Remote Hash Extraction On Demand Via Host Security Descriptor Modification

This is the long overdue follow-up to the “An ACE in the Hole: Stealthy Host Persistence via Security Descriptors” presentation (slides and video) that @tifkin_, @enigma0x3, and I gave at DerbyCon last year. This past weekend we gave a talk at @Sp4rkCon titled “The Unintended Risks of Trusting Active Directory” that explored combining our host-based security descriptor research with the work that @_wald0 and I detailed at Black Hat and DEF CON last year on Active Directory security descriptor backdooring. One of the more interesting case studies at both DerbyCon and Sp4rkCon involved a host-based security descriptor modification primitive that…

The PowerView PowerUsage Series #4

This is a short follow-up to my “A Guide to Attacking Domain Trusts” post, and the fourth post in my “PowerView PowerUsage” series. It follows the same Scenario/Solution/Explanation pattern as the previous entries, with the original post containing a constantly updated list of the entire series. One of the methods for trust hopping that I briefly covered in the trust post (under the “Case 3: Foreign ACL Principals” section) was the enumeration of DACL/ACE entries on domain objects where the principal (i.e. the user/group that holds the right over the specified object) is in a different domain than the target…

A Guide to Attacking Domain Trusts

It’s been a while (nearly 2 years) since I wrote a post purely on Active Directory domain trusts. After diving into group scoping, I realized a few subtle misconceptions I previously had concerning trusts and group memberships. That, combined with the changes made to PowerView last year, convinced me to publish an up-to-date guide on enumerating and attacking domain trusts. This will likely be the last post focusing on domain trusts I publish for a while, and at over 8000 words, it’s not exactly a light read (not that anyone reads long posts ;) In general, I don’t just blog my operational…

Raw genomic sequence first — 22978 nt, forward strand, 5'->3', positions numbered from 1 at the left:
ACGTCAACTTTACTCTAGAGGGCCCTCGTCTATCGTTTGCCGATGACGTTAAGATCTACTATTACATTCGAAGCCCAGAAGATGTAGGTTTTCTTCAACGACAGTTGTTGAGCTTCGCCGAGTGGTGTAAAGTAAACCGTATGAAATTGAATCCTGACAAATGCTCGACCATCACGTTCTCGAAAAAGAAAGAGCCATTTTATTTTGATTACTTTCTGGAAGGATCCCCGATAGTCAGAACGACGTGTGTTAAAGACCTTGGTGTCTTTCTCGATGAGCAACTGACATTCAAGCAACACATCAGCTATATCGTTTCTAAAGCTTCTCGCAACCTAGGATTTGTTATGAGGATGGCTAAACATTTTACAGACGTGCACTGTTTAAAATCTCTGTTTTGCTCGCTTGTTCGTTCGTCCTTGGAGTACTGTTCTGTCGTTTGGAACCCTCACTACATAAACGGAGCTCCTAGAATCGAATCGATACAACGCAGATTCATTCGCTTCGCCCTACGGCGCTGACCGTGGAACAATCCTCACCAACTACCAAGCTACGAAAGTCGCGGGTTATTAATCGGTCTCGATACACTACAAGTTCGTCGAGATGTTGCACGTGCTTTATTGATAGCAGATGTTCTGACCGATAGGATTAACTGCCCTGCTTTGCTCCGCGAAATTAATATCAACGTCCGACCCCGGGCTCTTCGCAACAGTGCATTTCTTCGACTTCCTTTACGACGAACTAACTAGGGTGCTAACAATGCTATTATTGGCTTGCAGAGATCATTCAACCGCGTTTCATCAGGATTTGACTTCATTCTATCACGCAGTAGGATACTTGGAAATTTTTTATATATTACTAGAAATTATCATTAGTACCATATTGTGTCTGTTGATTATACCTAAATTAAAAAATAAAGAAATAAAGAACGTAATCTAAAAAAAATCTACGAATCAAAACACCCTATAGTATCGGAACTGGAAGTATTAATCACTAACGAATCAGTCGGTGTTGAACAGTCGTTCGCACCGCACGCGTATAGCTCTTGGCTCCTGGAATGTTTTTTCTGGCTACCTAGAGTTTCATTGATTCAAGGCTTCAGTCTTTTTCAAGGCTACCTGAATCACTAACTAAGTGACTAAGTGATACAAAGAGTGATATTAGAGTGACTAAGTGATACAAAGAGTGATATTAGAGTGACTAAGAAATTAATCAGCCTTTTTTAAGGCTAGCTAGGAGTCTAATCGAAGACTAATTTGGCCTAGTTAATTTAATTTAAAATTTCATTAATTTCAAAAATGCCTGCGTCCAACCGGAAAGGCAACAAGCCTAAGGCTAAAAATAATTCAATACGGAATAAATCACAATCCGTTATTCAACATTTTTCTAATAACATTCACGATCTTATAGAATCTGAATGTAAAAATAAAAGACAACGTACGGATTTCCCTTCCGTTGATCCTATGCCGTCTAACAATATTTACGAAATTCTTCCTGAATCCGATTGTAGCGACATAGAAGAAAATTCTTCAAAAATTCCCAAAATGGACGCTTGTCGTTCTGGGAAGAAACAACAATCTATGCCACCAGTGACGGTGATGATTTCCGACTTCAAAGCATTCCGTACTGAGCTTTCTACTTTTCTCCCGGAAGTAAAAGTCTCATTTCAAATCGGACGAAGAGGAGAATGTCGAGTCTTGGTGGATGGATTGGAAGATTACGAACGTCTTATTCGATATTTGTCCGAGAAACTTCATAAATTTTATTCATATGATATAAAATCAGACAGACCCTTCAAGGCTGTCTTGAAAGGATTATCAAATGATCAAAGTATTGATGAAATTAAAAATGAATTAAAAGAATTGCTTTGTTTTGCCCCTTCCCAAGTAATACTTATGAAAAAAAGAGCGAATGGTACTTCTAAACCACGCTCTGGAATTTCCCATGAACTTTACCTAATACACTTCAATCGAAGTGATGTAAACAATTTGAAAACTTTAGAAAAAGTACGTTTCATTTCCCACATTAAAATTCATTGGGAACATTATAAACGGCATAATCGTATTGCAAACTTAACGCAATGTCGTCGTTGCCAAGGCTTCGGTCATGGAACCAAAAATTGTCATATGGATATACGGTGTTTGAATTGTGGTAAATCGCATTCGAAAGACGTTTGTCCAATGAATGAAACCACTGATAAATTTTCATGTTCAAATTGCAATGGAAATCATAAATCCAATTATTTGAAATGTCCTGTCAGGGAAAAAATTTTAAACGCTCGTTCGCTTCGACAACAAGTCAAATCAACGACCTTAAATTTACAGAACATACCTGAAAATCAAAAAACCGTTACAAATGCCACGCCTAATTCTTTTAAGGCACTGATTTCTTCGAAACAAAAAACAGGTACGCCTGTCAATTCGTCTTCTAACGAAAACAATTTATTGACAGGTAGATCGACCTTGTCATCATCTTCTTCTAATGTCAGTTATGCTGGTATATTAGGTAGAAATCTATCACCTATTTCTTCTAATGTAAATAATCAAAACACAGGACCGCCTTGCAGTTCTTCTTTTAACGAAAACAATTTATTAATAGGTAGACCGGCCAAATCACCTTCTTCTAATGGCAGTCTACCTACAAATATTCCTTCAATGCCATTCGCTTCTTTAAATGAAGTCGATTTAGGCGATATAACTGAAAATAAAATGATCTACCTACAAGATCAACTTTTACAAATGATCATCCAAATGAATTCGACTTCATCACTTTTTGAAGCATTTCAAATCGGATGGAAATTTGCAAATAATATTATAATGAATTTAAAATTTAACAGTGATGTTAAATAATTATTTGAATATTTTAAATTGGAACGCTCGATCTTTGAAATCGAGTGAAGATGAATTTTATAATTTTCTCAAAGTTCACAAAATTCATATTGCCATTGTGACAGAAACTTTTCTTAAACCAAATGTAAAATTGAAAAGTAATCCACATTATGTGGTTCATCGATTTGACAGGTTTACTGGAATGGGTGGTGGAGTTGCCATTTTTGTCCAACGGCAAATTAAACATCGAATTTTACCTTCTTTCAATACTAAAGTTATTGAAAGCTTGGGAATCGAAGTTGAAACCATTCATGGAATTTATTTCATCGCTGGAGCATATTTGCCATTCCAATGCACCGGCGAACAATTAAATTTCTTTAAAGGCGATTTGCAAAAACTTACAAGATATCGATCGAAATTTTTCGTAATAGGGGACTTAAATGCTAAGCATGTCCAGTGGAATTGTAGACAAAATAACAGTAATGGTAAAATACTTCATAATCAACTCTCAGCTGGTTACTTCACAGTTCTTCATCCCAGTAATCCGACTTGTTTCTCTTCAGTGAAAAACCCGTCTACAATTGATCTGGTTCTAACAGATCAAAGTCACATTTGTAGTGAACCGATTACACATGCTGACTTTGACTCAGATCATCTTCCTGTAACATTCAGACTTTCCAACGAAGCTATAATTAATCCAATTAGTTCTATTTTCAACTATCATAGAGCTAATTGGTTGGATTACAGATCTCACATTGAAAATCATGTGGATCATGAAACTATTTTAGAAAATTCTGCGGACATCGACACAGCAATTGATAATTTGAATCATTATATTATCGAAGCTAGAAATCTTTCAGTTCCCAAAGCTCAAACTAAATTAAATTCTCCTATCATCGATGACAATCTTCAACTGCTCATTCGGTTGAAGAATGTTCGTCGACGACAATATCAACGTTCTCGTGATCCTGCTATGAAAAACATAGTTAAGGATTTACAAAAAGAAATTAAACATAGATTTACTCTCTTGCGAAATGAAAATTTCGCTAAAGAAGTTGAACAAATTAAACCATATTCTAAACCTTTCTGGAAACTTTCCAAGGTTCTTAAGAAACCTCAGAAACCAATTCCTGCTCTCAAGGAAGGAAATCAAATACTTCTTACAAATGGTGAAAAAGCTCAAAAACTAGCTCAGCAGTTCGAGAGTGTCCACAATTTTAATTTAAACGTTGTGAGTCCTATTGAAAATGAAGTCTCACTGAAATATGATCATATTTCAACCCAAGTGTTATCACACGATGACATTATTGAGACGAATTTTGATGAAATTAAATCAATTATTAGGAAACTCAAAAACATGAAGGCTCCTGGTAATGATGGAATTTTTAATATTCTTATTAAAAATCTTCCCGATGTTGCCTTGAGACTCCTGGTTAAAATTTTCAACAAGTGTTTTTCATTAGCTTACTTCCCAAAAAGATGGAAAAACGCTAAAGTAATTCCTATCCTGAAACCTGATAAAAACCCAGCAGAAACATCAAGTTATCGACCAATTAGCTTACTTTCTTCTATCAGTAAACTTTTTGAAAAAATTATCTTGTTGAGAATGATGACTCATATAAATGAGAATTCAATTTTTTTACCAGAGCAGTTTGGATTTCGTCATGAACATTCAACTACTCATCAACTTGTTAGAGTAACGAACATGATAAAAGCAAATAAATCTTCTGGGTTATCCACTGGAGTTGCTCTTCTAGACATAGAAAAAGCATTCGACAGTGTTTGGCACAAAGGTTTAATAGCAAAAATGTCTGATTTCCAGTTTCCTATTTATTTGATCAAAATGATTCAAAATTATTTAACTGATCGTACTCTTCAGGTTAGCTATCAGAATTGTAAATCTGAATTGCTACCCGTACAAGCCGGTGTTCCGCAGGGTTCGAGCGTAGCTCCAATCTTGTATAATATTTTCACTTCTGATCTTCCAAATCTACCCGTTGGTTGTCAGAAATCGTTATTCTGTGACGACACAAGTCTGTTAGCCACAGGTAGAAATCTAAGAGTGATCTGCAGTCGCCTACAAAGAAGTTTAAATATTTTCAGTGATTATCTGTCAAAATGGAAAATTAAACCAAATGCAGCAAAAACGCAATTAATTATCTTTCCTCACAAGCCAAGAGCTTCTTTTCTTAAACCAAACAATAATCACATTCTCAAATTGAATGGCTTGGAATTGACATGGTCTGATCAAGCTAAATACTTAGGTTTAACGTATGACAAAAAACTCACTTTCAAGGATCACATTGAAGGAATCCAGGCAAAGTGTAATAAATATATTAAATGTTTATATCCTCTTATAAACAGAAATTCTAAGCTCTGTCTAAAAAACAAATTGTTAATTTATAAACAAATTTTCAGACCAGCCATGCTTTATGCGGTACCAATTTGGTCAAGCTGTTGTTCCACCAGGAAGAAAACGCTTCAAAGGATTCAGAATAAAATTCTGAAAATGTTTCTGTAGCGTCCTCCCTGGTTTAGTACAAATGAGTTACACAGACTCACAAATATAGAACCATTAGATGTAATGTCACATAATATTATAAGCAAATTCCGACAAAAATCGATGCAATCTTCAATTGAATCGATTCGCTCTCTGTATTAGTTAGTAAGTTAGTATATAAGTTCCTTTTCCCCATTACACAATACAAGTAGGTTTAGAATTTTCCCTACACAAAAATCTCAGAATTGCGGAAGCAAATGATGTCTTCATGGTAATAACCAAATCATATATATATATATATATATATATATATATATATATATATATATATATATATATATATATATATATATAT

The PowerView PowerUsage Series #3

This is the third post in my “PowerView PowerUsage” series, and follows the same Scenario/Solution/Explanation pattern as the previous entries. The original post contains a constantly updated list of the entire series. Active Directory access control is something my workmates and I have been very interested in over the past year. So far, this has resulted in the release of BloodHound’s ACL Attack Path Update, as well as work on Active Directory DACL backdooring by @_wald0 and myself (whitepaper here). This post will cover DACL enumeration for GPOs in a foreign domain. Why care about this? Well, if you are…

Hunting With Active Directory Replication Metadata

With the recent release of BloodHound’s ACL Attack Path Update as well as the work on Active Directory DACL backdooring by @_wald0 and myself (whitepaper here), I started to investigate ACL-based attack paths from a defensive perspective. Sean Metcalf has done some great work concerning Active Directory threat hunting (see his 2017 BSides Charm “Detecting the Elusive: Active Directory Threat Hunting” presentation) and I wanted to show how replication metadata can help in detecting this type of malicious activity. Also, after this post had been drafted, Grégory LUCAND pointed out to me the extensive article (in French) he authored on…